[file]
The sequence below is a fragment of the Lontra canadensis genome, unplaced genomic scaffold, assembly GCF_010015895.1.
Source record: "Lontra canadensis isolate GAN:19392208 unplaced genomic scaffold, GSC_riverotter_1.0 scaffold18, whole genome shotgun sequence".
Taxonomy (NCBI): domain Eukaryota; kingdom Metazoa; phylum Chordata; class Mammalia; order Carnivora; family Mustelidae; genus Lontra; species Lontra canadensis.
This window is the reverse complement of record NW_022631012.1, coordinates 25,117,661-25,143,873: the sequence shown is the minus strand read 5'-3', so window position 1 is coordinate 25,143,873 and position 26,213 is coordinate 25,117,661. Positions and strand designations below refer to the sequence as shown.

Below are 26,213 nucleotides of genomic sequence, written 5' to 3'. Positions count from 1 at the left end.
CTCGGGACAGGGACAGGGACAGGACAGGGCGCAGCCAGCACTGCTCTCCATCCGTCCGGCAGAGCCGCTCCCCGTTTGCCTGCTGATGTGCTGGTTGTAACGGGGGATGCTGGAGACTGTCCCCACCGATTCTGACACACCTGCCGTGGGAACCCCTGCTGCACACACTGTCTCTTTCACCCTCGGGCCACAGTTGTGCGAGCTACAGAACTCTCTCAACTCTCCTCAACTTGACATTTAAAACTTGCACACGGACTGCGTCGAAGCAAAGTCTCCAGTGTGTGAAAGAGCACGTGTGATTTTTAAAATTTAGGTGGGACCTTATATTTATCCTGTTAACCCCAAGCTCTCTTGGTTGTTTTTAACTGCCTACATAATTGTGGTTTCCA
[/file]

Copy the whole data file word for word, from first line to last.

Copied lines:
The sequence below is a fragment of the Lontra canadensis genome, unplaced genomic scaffold, assembly GCF_010015895.1.
Source record: "Lontra canadensis isolate GAN:19392208 unplaced genomic scaffold, GSC_riverotter_1.0 scaffold18, whole genome shotgun sequence".
Taxonomy (NCBI): domain Eukaryota; kingdom Metazoa; phylum Chordata; class Mammalia; order Carnivora; family Mustelidae; genus Lontra; species Lontra canadensis.
This window is the reverse complement of record NW_022631012.1, coordinates 25,117,661-25,143,873: the sequence shown is the minus strand read 5'-3', so window position 1 is coordinate 25,143,873 and position 26,213 is coordinate 25,117,661. Positions and strand designations below refer to the sequence as shown.

Below are 26,213 nucleotides of genomic sequence, written 5' to 3'. Positions count from 1 at the left end.
CTCGGGACAGGGACAGGGACAGGACAGGGCGCAGCCAGCACTGCTCTCCATCCGTCCGGCAGAGCCGCTCCCCGTTTGCCTGCTGATGTGCTGGTTGTAACGGGGGATGCTGGAGACTGTCCCCACCGATTCTGACACACCTGCCGTGGGAACCCCTGCTGCACACACTGTCTCTTTCACCCTCGGGCCACAGTTGTGCGAGCTACAGAACTCTCTCAACTCTCCTCAACTTGACATTTAAAACTTGCACACGGACTGCGTCGAAGCAAAGTCTCCAGTGTGTGAAAGAGCACGTGTGATTTTTAAAATTTAGGTGGGACCTTATATTTATCCTGTTAACCCCAAGCTCTCTTGGTTGTTTTTAACTGCCTACATAATTGTGGTTTCCA